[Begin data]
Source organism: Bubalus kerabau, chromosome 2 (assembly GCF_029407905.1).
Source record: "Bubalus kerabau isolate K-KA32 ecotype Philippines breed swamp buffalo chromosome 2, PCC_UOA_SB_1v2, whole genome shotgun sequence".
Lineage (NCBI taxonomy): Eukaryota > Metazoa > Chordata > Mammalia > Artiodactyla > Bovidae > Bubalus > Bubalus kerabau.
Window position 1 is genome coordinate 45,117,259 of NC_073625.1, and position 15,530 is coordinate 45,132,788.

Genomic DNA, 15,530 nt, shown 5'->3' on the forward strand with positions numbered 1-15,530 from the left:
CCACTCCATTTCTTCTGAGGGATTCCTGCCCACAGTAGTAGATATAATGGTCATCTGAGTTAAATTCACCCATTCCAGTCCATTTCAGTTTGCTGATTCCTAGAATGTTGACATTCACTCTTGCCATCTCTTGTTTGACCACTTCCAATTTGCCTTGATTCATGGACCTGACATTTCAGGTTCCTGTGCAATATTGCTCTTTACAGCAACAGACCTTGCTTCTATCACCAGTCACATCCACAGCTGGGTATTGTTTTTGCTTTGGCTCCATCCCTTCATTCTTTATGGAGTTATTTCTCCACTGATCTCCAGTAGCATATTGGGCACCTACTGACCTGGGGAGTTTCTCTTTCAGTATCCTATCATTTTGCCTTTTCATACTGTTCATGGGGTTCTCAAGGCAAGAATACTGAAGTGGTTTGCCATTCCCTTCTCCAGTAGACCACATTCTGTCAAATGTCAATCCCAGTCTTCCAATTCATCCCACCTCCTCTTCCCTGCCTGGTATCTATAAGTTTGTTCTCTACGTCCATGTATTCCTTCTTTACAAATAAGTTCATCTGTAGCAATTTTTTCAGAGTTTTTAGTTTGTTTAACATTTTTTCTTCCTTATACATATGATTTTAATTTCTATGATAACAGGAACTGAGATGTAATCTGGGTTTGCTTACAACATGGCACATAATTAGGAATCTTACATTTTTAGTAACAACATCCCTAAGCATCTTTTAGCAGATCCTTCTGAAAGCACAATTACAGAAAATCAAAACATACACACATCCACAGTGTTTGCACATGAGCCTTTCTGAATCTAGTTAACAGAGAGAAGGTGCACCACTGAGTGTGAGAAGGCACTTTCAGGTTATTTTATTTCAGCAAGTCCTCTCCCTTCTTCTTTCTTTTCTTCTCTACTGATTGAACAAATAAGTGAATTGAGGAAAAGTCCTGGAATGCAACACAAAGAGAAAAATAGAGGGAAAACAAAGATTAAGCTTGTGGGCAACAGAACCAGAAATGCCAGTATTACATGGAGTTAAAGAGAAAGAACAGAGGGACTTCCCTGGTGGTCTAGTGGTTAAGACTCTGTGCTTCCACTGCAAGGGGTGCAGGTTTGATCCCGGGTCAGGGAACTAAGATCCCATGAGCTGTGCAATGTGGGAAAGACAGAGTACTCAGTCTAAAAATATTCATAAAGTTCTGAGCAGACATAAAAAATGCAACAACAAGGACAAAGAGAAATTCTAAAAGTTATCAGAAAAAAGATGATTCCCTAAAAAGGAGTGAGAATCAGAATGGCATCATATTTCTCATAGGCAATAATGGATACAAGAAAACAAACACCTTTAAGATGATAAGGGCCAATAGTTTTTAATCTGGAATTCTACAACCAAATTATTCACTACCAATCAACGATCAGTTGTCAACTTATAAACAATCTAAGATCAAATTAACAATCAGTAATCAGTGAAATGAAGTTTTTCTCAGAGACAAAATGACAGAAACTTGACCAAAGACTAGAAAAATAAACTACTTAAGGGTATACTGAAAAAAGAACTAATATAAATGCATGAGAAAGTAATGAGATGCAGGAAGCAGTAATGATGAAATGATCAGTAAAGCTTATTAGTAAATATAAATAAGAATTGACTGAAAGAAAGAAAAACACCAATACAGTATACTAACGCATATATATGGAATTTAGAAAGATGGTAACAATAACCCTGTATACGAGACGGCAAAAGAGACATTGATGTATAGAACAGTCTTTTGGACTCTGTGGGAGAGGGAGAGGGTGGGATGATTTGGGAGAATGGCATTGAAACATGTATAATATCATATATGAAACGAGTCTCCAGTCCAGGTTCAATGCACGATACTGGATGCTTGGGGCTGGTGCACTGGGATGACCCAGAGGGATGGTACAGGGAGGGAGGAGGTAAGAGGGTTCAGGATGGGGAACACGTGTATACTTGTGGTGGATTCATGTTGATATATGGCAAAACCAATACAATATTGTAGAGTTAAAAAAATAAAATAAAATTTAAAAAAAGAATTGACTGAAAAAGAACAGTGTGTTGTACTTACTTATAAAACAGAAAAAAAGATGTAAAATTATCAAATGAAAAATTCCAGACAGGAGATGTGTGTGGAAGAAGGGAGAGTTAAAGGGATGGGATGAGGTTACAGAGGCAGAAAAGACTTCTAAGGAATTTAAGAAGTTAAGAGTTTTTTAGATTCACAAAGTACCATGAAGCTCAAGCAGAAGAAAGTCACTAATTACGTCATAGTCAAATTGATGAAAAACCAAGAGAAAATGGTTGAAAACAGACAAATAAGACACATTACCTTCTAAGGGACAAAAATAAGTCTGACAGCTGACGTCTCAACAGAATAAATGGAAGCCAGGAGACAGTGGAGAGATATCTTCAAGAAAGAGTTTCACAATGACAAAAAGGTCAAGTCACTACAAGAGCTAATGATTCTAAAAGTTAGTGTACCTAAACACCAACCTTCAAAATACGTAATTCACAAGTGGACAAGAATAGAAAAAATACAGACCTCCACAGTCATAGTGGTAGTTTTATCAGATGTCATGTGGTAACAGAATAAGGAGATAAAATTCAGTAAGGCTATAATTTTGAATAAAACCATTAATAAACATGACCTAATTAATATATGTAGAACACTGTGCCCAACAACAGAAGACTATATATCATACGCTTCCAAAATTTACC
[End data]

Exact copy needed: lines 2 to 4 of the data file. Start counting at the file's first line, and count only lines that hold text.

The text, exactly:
Source record: "Bubalus kerabau isolate K-KA32 ecotype Philippines breed swamp buffalo chromosome 2, PCC_UOA_SB_1v2, whole genome shotgun sequence".
Lineage (NCBI taxonomy): Eukaryota > Metazoa > Chordata > Mammalia > Artiodactyla > Bovidae > Bubalus > Bubalus kerabau.
Window position 1 is genome coordinate 45,117,259 of NC_073625.1, and position 15,530 is coordinate 45,132,788.